Sometimes Margie will glare at me from across the room. She has forgotten who I am and why I am sitting with her. Her eyes are black and twittering in frustration. I try to sit up straighter or look a certain way, but that doesn’t help because there is no way “to be” anything that is recognizable to her, there is no way to be anything that makes sense to her.
“What are you doing here? Why don’t you get the hell away from me?” These questions I can’t answer as easily.
“Well I’m here to help…”
“I don’t need any god damn help. What you think I’m going to do something naughty?”
Usually I just give her some space and sit further away from her. At a distance her eyes are like an animal’s peeking out from behind a bush waiting to attack. I pretend that I don’t notice. I try to blend in with the environment, become one of the pink flowers stitched into her couch. One time I could not take the glaring eyes any longer, they were biting at me, taking little bits off my face.
“You’re glaring at me Margie.” I say talking to her through one of the house plants sitting between us on the nightstand.
“I’m snaring at you.”
“No you’re glaring at me.”
“Well why don’t you get the hell out of here!?” She lifts herself slightly forward and for a split second is hovering above her seat with the strength of her skinny little arms pushing down on the arms rests. We both forget just briefly that she is old and frail. I imagine that she in fact could come after me with fists, but instead she sputters out and plops back down on the seat.
I want to tell her she is losing her mind. She doesn’t know it yet but she could get up from that chair and try to turn on a light, but forget what she’s about to do, then decide since she’s up she may as well head outside to get the mail, but once she goes outside she will see that she has forgotten where the mailbox is, which will make her angry because how could she forget where the mailbox is when she has lived in this house for twenty years, at which point she will look around and realize that this isn’t her house at all and other old people are slowly making their way down these big white hallways decorated with fake flowers that she’d never have in her home, then panic and anger will set in simultaneously, she will try to get back inside the place that she just came from but forget if the door right behind her is hers, and she will start wandering the hallways looking for someone to help at which point she will realize that she’s just trying to get the mail what’s the big deal, and see a tree outside that she recognizes as one from her childhood. The tree her mother used to sit under and she and her sister would run around in circles chasing each other, and she will walk out to that tree, and look for her sister but realize that she’s all alone, and that she doesn’t recognize anything and then somehow find herself in the middle of the street looking for her first or maybe second husband’s car, and then….So that’s why I’m here Margie. To protect you from your own mind.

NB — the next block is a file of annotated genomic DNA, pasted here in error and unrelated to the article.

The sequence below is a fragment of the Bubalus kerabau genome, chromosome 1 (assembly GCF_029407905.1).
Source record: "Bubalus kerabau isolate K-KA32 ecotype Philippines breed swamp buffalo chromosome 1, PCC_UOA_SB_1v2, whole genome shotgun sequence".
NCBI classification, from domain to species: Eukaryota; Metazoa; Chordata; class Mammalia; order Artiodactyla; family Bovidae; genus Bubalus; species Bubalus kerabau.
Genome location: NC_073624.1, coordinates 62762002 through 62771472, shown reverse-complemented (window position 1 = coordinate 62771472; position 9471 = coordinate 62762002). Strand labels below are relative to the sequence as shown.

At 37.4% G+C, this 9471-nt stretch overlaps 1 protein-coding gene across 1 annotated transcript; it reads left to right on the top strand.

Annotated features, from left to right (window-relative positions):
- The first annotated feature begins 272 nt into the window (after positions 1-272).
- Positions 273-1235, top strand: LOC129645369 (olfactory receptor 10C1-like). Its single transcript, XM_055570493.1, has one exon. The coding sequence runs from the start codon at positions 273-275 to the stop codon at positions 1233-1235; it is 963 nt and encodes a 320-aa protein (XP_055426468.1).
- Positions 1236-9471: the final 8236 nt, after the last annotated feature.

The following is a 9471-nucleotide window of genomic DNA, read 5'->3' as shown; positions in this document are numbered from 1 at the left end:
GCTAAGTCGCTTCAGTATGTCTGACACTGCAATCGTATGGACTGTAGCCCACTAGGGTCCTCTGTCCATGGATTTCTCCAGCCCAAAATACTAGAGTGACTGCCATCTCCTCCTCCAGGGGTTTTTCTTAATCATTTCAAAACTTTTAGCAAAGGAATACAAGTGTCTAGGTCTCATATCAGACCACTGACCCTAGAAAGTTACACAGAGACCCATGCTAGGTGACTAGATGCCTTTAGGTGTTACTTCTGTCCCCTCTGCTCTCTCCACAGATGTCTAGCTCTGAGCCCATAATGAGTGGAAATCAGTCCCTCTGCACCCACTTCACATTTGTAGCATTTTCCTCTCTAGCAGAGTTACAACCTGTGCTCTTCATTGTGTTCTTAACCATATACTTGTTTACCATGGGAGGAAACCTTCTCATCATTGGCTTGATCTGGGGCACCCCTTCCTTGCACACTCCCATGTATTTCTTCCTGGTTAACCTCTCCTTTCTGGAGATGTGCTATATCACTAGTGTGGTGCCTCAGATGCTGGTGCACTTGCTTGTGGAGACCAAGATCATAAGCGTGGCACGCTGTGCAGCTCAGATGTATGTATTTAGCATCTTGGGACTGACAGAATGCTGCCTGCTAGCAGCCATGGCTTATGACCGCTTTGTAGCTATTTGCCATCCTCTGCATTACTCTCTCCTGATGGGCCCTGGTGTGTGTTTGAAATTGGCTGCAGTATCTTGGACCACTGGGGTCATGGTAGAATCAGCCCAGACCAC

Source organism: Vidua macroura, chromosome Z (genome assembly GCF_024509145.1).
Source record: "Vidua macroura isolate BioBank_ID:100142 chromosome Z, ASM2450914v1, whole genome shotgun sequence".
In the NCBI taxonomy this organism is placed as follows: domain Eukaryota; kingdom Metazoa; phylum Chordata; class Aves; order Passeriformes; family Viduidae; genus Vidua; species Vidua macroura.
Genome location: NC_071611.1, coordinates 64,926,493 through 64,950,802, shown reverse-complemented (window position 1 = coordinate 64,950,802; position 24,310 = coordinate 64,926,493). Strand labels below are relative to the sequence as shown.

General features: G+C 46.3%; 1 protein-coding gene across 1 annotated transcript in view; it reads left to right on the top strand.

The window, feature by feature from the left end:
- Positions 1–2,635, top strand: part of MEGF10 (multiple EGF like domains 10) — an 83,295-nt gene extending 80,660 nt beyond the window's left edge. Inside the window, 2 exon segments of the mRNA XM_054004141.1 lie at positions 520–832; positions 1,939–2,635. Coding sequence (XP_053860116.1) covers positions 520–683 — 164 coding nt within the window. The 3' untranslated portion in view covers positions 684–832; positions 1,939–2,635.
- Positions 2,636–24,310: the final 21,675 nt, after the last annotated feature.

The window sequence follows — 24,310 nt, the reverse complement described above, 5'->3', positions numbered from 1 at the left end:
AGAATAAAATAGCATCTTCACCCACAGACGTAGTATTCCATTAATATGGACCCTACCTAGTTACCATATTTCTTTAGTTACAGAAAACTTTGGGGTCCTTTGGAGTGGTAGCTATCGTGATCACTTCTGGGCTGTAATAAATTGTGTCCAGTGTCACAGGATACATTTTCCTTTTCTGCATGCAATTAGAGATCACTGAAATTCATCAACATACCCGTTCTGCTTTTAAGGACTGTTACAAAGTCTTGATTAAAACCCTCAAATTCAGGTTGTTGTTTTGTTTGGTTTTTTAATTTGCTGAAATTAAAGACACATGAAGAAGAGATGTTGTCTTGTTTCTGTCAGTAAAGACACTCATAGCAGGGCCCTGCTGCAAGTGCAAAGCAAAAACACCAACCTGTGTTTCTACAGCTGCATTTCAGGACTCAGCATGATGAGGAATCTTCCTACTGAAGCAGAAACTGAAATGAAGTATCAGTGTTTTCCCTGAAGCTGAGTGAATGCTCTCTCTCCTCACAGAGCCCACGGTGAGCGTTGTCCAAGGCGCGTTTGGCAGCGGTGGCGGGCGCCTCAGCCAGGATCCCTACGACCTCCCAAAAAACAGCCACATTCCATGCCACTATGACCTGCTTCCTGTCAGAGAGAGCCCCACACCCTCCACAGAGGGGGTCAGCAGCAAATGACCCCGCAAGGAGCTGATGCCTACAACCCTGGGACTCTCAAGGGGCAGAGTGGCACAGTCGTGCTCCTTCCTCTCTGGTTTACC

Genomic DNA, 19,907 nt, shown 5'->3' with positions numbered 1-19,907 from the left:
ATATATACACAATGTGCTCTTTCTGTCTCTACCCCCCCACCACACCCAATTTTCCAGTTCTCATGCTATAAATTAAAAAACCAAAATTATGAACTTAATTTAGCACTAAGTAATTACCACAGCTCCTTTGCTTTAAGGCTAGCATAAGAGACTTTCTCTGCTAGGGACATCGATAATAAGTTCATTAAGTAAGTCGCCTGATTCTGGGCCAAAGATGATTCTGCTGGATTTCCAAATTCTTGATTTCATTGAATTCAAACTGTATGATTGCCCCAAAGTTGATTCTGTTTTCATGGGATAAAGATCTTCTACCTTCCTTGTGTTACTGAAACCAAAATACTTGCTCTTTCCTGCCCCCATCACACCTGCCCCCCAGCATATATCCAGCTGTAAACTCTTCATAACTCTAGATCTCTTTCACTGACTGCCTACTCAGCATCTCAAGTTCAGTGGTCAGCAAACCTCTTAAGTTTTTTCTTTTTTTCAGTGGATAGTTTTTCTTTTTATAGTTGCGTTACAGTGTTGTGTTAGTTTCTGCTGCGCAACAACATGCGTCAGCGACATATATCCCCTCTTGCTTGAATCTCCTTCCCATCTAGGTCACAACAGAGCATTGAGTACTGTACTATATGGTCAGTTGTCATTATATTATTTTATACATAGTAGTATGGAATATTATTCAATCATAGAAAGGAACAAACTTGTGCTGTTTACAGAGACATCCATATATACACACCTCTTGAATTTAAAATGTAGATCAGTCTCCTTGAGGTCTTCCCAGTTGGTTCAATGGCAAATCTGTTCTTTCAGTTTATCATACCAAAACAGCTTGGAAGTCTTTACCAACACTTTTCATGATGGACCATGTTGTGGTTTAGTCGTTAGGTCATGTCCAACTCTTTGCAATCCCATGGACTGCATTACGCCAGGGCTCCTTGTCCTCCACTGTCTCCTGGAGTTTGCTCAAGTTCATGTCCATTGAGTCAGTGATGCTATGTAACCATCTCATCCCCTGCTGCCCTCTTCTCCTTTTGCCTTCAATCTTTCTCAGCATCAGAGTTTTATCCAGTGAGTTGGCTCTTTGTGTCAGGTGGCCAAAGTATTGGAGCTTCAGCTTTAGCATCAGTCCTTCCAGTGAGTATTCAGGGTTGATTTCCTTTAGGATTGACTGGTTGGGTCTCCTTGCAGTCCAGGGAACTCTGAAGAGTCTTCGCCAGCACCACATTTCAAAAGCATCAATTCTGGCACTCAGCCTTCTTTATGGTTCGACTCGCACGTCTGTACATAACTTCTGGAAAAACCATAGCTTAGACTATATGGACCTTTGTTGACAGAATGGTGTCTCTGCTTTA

Instead I give her platitudes. “I like to be with you Margie. And I make sure that you get what you need like food and Kleenex and stuff. I’m here just in case anything happens like a fall.”
She rolls her eyes and looks as if she has more questions, but then gives up and reaches for a Kleenex, blows her nose and throws her wad at me. Of course it is not a satisfying answer, not like the day’s date. Of course I can’t blend into the couch either, I’m a misplaced object in a stream of scrambled memories. I’m going to stand out in some way. I can see her trying to recall something, perhaps if she has fallen recently, or why she is even sitting there in the first place.
The following week Margie is restless and wants to make herself useful. She empties one bin of trash that’s sitting next to her chair into another bin of trash by her desk. A few minutes later she empties the trash by her desk into the trash by her chair. Then she grabs some water and walks over to some dreary looking white flowers that just don’t seem to have the right color. “These need some water.”
“They sure do.” I say as I watch her pour water on four off white fake roses.
“There” she said. “That ought to help.”
And it did. Because it’s all we had to offer something that isn’t real.